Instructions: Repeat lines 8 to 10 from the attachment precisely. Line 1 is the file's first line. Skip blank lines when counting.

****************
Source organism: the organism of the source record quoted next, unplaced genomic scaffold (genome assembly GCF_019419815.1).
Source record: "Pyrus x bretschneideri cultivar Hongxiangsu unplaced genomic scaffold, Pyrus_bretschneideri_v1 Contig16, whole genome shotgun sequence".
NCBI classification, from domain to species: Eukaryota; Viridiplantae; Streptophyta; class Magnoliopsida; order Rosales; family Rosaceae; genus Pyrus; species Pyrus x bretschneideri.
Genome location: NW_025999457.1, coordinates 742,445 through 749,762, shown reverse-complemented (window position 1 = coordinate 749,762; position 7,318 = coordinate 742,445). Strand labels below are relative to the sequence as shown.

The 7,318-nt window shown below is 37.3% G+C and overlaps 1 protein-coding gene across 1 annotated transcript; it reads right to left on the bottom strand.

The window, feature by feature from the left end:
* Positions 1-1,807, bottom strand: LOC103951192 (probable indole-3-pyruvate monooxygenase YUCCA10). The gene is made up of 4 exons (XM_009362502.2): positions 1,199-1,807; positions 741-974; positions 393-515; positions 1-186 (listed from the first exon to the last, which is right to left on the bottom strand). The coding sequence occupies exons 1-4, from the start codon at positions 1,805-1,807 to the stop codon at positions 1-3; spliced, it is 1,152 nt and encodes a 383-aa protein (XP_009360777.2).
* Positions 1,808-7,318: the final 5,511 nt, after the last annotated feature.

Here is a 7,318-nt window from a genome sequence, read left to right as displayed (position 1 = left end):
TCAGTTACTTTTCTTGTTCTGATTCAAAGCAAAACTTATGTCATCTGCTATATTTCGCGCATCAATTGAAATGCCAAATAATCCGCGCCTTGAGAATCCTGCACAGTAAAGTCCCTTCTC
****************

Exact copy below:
* Positions 1,808-7,318: the final 5,511 nt, after the last annotated feature.

Here is a 7,318-nt window from a genome sequence, read left to right as displayed (position 1 = left end):
TCAGTTACTTTTCTTGTTCTGATTCAAAGCAAAACTTATGTCATCTGCTATATTTCGCGCATCAATTGAAATGCCAAATAATCCGCGCCTTGAGAATCCTGCACAGTAAAGTCCCTTCTC